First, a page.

Delphi Automotive said it will rename its automated driving business to reflect its focus on keeping up with future technologies. The new name is Aptiv.
The supplier, which announced in May that it was spinning off its powertrain division so it could focus the main part of the company on future technologies, made the announcement Wednesday at an event for investors. The new electric architecture and autonomous driving-focused business will trade under the ticker APTV. The powertrain company will keep the Delphi name as Delphi Technologies.
"The names Aptiv and Delphi Technologies clearly reflect the independent identities, visions and directions of the two companies," Delphi CEO Kevin Clark, who will serve as CEO of Aptiv once the spin-off is completed in March, said in a statement. "The name 'Aptiv' reflects knowledge, adaptiveness and drive, as well as an ability to not only envision the future, but to make it real."
Aptiv will focus on the "brain" and "nervous system" of vehicles, the company said, developing active safety systems, electrical architecture, connected services and software necessary for automated driving.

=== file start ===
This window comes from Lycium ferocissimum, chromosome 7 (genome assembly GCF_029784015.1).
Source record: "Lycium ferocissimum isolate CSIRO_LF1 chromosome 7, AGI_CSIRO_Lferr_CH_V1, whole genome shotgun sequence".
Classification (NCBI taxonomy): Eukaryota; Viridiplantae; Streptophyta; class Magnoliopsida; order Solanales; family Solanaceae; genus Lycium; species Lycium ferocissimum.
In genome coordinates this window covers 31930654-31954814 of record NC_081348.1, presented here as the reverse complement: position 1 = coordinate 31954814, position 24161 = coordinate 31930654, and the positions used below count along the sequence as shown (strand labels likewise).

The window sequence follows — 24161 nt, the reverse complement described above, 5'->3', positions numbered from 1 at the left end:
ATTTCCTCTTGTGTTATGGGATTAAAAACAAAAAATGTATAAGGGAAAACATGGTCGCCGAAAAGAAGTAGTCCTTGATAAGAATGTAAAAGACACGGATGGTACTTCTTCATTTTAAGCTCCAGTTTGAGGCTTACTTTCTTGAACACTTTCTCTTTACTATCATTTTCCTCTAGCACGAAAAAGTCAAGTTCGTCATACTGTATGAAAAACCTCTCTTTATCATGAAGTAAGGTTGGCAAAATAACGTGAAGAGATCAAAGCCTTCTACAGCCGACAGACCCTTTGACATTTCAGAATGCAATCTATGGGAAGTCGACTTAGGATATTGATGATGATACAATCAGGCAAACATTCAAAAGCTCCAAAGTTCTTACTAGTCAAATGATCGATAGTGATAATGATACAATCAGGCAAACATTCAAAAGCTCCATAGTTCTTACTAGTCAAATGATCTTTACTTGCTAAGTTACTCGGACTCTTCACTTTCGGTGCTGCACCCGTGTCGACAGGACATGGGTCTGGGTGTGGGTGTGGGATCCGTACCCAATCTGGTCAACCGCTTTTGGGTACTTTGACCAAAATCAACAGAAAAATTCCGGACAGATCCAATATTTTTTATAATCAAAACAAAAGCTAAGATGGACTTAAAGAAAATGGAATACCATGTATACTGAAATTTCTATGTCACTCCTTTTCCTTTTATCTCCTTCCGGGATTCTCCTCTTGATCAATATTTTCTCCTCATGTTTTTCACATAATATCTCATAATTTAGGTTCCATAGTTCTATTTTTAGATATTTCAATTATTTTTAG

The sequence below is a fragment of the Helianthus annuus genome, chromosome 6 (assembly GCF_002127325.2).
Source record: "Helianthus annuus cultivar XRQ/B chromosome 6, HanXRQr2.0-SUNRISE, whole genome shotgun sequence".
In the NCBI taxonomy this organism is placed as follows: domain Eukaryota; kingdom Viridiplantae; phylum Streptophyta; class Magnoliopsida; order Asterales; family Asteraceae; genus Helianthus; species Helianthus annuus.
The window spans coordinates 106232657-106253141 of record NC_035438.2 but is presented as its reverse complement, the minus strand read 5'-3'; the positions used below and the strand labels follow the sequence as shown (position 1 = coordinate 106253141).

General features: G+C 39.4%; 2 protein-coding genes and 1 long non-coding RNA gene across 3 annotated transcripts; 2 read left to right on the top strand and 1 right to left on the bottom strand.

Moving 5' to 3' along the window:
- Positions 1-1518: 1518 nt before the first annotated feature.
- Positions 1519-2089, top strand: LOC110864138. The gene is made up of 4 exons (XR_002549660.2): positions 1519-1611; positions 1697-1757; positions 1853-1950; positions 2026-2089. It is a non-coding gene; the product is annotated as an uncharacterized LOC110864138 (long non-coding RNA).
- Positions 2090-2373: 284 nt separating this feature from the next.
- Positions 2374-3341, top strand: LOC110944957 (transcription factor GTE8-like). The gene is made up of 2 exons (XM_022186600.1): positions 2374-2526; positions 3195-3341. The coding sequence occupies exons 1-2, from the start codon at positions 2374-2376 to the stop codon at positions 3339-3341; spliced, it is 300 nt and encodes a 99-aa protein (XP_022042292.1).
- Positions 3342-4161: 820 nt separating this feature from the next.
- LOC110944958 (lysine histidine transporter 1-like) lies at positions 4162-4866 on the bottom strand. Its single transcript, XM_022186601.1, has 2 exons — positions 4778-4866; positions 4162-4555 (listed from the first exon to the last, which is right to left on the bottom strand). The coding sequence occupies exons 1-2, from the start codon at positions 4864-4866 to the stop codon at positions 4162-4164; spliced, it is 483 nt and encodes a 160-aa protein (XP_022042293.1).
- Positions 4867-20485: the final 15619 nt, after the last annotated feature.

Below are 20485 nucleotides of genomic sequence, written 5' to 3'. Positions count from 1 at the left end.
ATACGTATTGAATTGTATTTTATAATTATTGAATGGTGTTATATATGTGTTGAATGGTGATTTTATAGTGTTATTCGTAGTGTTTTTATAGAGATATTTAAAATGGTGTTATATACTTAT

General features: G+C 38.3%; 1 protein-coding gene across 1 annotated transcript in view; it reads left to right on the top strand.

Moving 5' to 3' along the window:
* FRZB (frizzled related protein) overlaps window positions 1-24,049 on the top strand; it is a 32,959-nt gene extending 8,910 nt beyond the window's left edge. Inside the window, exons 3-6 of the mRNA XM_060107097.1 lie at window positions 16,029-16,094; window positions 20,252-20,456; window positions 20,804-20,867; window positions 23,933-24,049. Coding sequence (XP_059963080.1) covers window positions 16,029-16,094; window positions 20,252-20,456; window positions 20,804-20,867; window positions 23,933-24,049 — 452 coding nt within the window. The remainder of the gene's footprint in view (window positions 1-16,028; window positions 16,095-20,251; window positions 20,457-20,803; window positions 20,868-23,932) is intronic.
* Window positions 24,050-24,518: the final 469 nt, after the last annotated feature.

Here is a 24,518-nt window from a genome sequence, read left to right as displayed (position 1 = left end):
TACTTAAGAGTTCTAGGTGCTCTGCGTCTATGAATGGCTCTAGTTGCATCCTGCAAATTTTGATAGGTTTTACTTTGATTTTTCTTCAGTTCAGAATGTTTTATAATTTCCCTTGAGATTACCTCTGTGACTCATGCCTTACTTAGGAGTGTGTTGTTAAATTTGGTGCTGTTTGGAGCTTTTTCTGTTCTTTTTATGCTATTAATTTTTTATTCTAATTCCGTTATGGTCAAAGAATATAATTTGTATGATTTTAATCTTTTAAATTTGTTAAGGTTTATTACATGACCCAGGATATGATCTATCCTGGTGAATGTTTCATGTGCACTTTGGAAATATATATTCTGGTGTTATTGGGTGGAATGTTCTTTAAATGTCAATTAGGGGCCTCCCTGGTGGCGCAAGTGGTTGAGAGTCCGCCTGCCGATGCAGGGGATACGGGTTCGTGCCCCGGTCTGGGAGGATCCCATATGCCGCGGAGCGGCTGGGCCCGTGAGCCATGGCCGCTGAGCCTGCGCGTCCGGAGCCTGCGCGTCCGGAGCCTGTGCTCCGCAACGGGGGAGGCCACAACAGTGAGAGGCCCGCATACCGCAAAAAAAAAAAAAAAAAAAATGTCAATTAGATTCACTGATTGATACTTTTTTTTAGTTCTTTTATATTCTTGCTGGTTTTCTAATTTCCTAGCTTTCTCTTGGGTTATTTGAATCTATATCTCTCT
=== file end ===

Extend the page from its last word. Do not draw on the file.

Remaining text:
Glen De Vos, Delphi's chief technology officer, who will fill the same role at Aptiv, said the separation of businesses will allow the supplier to move faster in the field of rapidly advancing technologies.
"If you stay where you are, you're going to get marginalized," De Vos said a meeting with reporters earlier this month. "We want to be creating value in software, and this change, we think, is the most effective way to set the stage to do that."
Delphi has been working with BMW, Intel, Continental and Fiat Chrysler Automobiles on a jointly developed automated driving platform. It is also working on its own end-to-end autonomous platform, expected to launch in 2019.
The supplier has been investing in connected services, acquiring over-the-air update software company Movimento in January, and entering into a commercial partnership with data marketplace startup Otonomo in April.
Aptiv "is moving off the vehicle and to the cloud, it's moving from hardware to software, which means our investments, our priorities, our market, and in some cases, our customers, are changing significantly," De Vos said.
Delphi Technologies, which will trade under the DLPH ticker, will continue to develop combustion and electrified powertrain offerings. Liam Butterworth, Delphi's president of powertrain, will serve as CEO of the spun-out company.